March 03, 2022
Conti Ransomware - How it Works and 4 Ways to Protect Yourself
What is Conti Ransomware?
Conti is a ransomware-as-a-service (RaaS) affiliate program, first appearing in early 2020. Associated with Russian-speaking cybercrime actors, Conti ransomware developers sell or lease their ransomware technology to affiliates, who then use that technology to carry out their attacks.
The group behind Conti has published a website where they leak documents extracted by the attackers. Data belonging to hundreds of different sectors and organisations have been shared on the Conti extortion site.
How does Conti ransomware work?
Conti automatically scans networks for valuable targets, encrypting every file it finds and infecting all Windows operating systems. Conti acts in a similar manner to most ransomware, but it has been engineered to be even more efficient and evasive. Once executed on the victim’s endpoint, Conti works by:
- Immediately encrypting files and changing the file extension of the encrypted files. Each sample has a unique extension that the malware adds to the encrypted files.
- Attempting to connect to other computers on the same network subnet using the SMB port (445).
- Leaving a ransom note in every folder that has the filename readme.txt/conti_readme.txt
The attack kill chain begins as soon as the actors first gain access to the network. This often occurs via an email phishing campaign that contains malicious attachments - such as a macro-enabled Microsoft Word document or password-protected zip file, which installs a first-stage malware (such as BazarLoader or Cobalt Strike) onto target systems. Conti today is sold behind a RaaS affiliation program and operated by different threat actors. Once Conti is executed, it initiates its encryption and spreading routines.
The Conti code is sophisticated with many obfuscation techniques designed to evade the common security techniques and security teams - including a multithreading technique used to encrypt all the files quickly. This allows for maximum damage before it can be identified and stopped by endpoint security products. Conti uses 32 concurrent CPU threads to hasten the encryption process, making it much faster than most ransomware.
The ransomware uses relatively common anti-analysis techniques, which are runtime API loading and obfuscating specific API calls by using hash values. It also uses an API-unhooking mechanism built inside to disable EDR-based API hooks.
Conti’s developers have hardcoded the RSA public key into the data section of the PE file, which the ransomware uses to perform its encryption. This means that it can begin encrypting files even if the malware is unable to reach its C&C servers.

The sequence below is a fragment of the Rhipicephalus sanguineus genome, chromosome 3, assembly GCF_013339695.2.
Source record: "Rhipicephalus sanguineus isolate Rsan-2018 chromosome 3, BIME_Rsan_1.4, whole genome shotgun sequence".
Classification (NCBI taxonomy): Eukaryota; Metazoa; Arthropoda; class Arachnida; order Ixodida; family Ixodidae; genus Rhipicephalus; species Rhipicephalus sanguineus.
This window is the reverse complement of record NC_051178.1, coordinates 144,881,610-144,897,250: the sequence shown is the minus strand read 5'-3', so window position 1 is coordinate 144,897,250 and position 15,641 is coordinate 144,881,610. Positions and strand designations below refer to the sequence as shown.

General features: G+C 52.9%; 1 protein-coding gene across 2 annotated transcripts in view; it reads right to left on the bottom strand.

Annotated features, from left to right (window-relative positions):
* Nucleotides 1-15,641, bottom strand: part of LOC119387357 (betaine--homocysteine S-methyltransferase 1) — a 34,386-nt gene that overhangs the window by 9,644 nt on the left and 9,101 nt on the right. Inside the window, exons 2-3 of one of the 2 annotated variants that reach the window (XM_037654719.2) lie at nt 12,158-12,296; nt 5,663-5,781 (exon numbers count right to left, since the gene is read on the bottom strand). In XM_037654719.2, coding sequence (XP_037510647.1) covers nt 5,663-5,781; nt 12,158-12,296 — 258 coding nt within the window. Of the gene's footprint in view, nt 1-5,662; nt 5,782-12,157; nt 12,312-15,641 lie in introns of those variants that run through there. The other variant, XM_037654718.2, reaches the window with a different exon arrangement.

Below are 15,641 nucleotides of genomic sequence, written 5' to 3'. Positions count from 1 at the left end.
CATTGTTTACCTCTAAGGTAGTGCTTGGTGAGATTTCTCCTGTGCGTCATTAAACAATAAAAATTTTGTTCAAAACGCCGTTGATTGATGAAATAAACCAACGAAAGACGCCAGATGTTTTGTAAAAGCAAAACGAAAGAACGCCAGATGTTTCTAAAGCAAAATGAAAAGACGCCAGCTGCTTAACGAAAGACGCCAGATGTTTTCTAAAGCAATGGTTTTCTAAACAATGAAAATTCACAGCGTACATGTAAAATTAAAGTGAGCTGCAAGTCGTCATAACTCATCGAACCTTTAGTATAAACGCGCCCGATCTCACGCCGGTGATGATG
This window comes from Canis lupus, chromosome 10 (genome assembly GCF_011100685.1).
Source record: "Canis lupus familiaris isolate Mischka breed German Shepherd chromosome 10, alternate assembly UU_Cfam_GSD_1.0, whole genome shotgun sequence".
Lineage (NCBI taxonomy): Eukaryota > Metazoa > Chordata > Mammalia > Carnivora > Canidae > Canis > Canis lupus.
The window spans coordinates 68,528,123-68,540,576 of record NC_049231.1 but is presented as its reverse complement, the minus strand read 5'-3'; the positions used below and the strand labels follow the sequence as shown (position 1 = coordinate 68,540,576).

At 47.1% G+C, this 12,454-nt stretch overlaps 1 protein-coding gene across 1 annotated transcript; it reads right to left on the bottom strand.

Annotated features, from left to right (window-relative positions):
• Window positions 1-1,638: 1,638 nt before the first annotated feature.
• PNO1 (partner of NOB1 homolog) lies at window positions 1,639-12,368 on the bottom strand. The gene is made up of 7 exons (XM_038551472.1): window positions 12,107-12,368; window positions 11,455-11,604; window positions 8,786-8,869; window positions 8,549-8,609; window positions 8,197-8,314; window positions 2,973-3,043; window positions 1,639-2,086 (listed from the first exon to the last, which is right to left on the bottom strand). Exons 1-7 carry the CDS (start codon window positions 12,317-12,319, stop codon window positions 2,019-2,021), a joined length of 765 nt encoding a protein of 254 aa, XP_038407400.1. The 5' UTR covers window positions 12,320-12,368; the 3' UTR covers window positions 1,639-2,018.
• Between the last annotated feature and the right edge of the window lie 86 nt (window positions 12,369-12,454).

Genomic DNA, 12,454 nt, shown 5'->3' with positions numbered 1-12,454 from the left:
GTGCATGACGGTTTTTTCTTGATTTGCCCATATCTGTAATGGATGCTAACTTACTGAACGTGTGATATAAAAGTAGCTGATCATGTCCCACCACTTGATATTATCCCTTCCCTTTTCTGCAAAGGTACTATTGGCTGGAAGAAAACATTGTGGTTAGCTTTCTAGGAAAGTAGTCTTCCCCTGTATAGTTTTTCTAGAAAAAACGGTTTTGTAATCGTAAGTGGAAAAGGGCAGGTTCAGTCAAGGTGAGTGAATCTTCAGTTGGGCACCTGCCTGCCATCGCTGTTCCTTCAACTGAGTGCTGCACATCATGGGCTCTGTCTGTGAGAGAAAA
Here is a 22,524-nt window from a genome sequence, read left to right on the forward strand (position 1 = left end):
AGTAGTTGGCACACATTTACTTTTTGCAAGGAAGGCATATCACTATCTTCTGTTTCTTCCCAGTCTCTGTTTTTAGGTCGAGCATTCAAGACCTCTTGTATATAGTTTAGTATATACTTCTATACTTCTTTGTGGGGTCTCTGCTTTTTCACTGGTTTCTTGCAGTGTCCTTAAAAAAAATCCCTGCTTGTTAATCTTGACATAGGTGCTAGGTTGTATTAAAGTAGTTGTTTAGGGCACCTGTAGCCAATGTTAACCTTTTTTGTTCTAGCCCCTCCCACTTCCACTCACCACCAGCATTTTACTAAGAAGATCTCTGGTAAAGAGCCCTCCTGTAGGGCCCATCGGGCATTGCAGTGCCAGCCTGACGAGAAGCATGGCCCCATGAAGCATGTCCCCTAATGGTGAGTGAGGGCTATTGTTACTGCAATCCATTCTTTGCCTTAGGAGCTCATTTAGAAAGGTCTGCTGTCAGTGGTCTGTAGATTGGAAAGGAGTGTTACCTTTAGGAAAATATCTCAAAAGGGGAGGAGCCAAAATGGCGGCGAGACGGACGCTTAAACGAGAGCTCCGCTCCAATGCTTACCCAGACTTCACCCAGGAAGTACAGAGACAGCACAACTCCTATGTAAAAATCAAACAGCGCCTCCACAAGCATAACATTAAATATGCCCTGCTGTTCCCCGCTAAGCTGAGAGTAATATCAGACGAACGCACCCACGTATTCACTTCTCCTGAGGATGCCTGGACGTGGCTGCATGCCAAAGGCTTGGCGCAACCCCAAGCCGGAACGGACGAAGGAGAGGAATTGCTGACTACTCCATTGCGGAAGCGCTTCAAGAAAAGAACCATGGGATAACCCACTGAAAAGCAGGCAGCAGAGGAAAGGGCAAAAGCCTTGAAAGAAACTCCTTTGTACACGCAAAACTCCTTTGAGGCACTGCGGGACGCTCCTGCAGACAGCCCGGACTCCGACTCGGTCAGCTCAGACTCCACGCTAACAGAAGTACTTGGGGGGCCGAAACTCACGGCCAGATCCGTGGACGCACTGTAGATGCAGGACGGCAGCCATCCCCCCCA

The Conti ransomware immediately moves laterally within the network. It does this by attempting to connect to other computers on the same network subnet using the SMB port. If it finds any shared folders it can access, it will try to encrypt the files on the remote machines as well.
Four ways to protect against Conti ransomware
There are 4 primary ways of protecting against Conti Ransomware:
1. Detect Conti pre-delivery
In the vast majority of Conti ransomware attacks, the phishing email is the starting point. Therefore, the logical and best place to start is with an email protection solution that detects advanced threats, such as Datto SaaS Defense. As a result, the threat is stopped upstream, preventing further damage.
2. Protect each endpoint
Next, it’s important to protect individual endpoints from infection. A remote monitoring and management (RMM) tool is critical here to ensure that no individual machines have been compromised and any attempt to infect individual machines is picked up and dealt with as early as possible.
3. Prevent the lateral movement of the ransomware
As we’ve seen, Conti ransomware will attempt to move laterally within the organisation using SMB. Again, at this stage, an RMM tool is your best chance of keeping your network secure and isolating the infected machine, without necessitating a complete shutdown of the entire network.
4. Back up your data
Properly backed-up data is key to ensuring business continuity in the case of an attack – and something that helps you sleep well at night. Specifically for MSPs, this is critical in ensuring your clients have a backup solution. When it comes to data backup, there are numerous backup solutions available including:
- A full Business Continuity and Disaster Recovery (BCDR) suite: for example, Datto Unified Continuity which covers all business continuity and disaster recovery needs including protecting servers, files, PCs, and SaaS applications.
- Datto SIRIS, a reliable, all-in-one business continuity and disaster recovery solution built for MSPs to prevent data loss and minimise client downtime.
- Datto ALTO, a small but powerful business continuity and disaster recovery solution built for MSPs to minimise downtime and efficiently prevent data loss for their small business clients.
- Datto Cloud Continuity for PCs which protects MSP clients’ Windows-based computers from downtime and data loss and rapidly recovers data in case of disaster.
- SaaS Protection, which offers reliable and secure cloud-to-cloud backup for Microsoft 365 and Google Workspace to ensure critical cloud data is protected.
Conti ransomware isn’t going anywhere
Unfortunately, Conti ransomware is here to stay. We’ve seen recent news regarding activity from the Conti ransomware group as well as new variants that are sure to cause further damage in the future. With a robust defense and response plan for Conti ransomware, you can ensure users, clients, and your organisation are protected against Conti and other ransomware attacks.